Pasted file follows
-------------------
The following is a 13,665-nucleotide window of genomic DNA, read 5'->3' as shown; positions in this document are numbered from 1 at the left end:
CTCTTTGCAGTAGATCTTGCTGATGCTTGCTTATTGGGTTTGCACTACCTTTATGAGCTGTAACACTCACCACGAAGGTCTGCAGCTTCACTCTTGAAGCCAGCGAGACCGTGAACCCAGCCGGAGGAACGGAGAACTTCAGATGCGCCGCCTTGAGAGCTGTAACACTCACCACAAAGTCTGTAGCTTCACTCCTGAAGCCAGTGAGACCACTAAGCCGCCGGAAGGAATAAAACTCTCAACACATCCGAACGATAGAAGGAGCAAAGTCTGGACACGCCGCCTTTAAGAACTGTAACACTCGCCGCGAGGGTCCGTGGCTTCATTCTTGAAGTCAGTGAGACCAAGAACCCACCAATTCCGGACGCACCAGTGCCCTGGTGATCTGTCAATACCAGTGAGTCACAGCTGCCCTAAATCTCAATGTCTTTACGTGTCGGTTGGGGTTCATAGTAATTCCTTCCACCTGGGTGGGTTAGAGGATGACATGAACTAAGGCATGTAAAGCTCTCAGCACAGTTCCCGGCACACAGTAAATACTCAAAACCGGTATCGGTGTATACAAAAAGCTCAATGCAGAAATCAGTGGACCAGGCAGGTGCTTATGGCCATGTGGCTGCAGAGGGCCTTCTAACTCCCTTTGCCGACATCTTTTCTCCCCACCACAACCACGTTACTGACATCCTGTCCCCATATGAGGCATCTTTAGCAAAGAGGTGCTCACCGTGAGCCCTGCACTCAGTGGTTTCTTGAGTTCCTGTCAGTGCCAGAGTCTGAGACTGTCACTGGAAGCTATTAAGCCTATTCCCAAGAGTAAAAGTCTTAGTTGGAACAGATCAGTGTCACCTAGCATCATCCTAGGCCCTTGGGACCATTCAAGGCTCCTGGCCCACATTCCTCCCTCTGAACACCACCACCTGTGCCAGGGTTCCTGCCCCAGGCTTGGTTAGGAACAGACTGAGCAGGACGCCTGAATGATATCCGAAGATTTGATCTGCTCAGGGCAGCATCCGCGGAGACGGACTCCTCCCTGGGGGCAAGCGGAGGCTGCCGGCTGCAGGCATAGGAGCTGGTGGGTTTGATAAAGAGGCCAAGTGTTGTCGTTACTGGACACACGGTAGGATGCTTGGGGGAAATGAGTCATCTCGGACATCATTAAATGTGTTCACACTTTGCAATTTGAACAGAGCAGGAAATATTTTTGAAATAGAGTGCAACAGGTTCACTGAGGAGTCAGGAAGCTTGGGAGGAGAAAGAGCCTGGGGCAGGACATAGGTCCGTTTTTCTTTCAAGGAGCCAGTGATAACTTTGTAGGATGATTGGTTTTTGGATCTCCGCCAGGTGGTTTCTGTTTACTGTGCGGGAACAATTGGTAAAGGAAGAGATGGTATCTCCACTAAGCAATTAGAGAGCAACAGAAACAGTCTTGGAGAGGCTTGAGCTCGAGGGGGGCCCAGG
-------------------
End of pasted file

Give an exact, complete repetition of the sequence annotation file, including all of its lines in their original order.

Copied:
The following is a 13,665-nucleotide window of genomic DNA, read 5'->3' as shown; positions in this document are numbered from 1 at the left end:
CTCTTTGCAGTAGATCTTGCTGATGCTTGCTTATTGGGTTTGCACTACCTTTATGAGCTGTAACACTCACCACGAAGGTCTGCAGCTTCACTCTTGAAGCCAGCGAGACCGTGAACCCAGCCGGAGGAACGGAGAACTTCAGATGCGCCGCCTTGAGAGCTGTAACACTCACCACAAAGTCTGTAGCTTCACTCCTGAAGCCAGTGAGACCACTAAGCCGCCGGAAGGAATAAAACTCTCAACACATCCGAACGATAGAAGGAGCAAAGTCTGGACACGCCGCCTTTAAGAACTGTAACACTCGCCGCGAGGGTCCGTGGCTTCATTCTTGAAGTCAGTGAGACCAAGAACCCACCAATTCCGGACGCACCAGTGCCCTGGTGATCTGTCAATACCAGTGAGTCACAGCTGCCCTAAATCTCAATGTCTTTACGTGTCGGTTGGGGTTCATAGTAATTCCTTCCACCTGGGTGGGTTAGAGGATGACATGAACTAAGGCATGTAAAGCTCTCAGCACAGTTCCCGGCACACAGTAAATACTCAAAACCGGTATCGGTGTATACAAAAAGCTCAATGCAGAAATCAGTGGACCAGGCAGGTGCTTATGGCCATGTGGCTGCAGAGGGCCTTCTAACTCCCTTTGCCGACATCTTTTCTCCCCACCACAACCACGTTACTGACATCCTGTCCCCATATGAGGCATCTTTAGCAAAGAGGTGCTCACCGTGAGCCCTGCACTCAGTGGTTTCTTGAGTTCCTGTCAGTGCCAGAGTCTGAGACTGTCACTGGAAGCTATTAAGCCTATTCCCAAGAGTAAAAGTCTTAGTTGGAACAGATCAGTGTCACCTAGCATCATCCTAGGCCCTTGGGACCATTCAAGGCTCCTGGCCCACATTCCTCCCTCTGAACACCACCACCTGTGCCAGGGTTCCTGCCCCAGGCTTGGTTAGGAACAGACTGAGCAGGACGCCTGAATGATATCCGAAGATTTGATCTGCTCAGGGCAGCATCCGCGGAGACGGACTCCTCCCTGGGGGCAAGCGGAGGCTGCCGGCTGCAGGCATAGGAGCTGGTGGGTTTGATAAAGAGGCCAAGTGTTGTCGTTACTGGACACACGGTAGGATGCTTGGGGGAAATGAGTCATCTCGGACATCATTAAATGTGTTCACACTTTGCAATTTGAACAGAGCAGGAAATATTTTTGAAATAGAGTGCAACAGGTTCACTGAGGAGTCAGGAAGCTTGGGAGGAGAAAGAGCCTGGGGCAGGACATAGGTCCGTTTTTCTTTCAAGGAGCCAGTGATAACTTTGTAGGATGATTGGTTTTTGGATCTCCGCCAGGTGGTTTCTGTTTACTGTGCGGGAACAATTGGTAAAGGAAGAGATGGTATCTCCACTAAGCAATTAGAGAGCAACAGAAACAGTCTTGGAGAGGCTTGAGCTCGAGGGGGGCCCAGG